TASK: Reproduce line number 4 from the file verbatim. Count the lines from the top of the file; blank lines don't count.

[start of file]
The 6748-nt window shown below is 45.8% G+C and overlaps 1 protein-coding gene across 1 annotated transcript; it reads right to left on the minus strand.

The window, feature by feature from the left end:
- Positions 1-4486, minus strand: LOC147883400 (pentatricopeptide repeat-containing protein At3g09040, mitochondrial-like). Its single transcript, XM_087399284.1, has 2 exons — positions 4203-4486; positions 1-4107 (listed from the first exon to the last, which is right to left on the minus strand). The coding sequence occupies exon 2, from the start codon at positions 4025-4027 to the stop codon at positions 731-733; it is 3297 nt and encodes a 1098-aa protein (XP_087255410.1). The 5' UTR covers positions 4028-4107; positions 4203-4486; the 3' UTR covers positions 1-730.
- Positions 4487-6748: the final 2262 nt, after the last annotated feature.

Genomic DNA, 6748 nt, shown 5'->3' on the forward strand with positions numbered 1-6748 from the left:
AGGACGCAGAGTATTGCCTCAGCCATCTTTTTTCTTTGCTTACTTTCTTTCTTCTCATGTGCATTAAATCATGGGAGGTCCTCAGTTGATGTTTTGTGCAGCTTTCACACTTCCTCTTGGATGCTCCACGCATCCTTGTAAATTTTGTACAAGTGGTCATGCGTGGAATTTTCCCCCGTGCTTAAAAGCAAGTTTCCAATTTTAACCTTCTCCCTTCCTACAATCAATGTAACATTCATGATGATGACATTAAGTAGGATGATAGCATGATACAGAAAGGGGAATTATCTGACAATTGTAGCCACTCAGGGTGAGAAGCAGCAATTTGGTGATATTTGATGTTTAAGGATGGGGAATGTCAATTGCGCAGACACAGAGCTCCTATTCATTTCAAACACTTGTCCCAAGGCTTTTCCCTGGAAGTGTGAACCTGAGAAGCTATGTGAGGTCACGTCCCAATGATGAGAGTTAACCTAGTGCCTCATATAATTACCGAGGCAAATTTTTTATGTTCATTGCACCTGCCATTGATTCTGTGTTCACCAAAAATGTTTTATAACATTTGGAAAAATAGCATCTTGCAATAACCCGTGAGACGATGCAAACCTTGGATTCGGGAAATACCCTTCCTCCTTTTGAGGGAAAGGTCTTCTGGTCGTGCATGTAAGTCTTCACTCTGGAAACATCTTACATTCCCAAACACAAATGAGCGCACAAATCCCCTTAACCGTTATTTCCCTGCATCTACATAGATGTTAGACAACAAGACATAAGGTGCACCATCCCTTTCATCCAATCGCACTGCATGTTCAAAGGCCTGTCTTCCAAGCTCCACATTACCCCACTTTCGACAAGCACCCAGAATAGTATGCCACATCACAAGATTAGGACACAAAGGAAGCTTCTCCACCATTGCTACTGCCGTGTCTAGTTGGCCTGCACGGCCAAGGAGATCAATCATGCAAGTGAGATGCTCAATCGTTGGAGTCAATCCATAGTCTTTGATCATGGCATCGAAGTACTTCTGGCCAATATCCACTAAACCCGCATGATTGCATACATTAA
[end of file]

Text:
- Positions 4487-6748: the final 2262 nt, after the last annotated feature.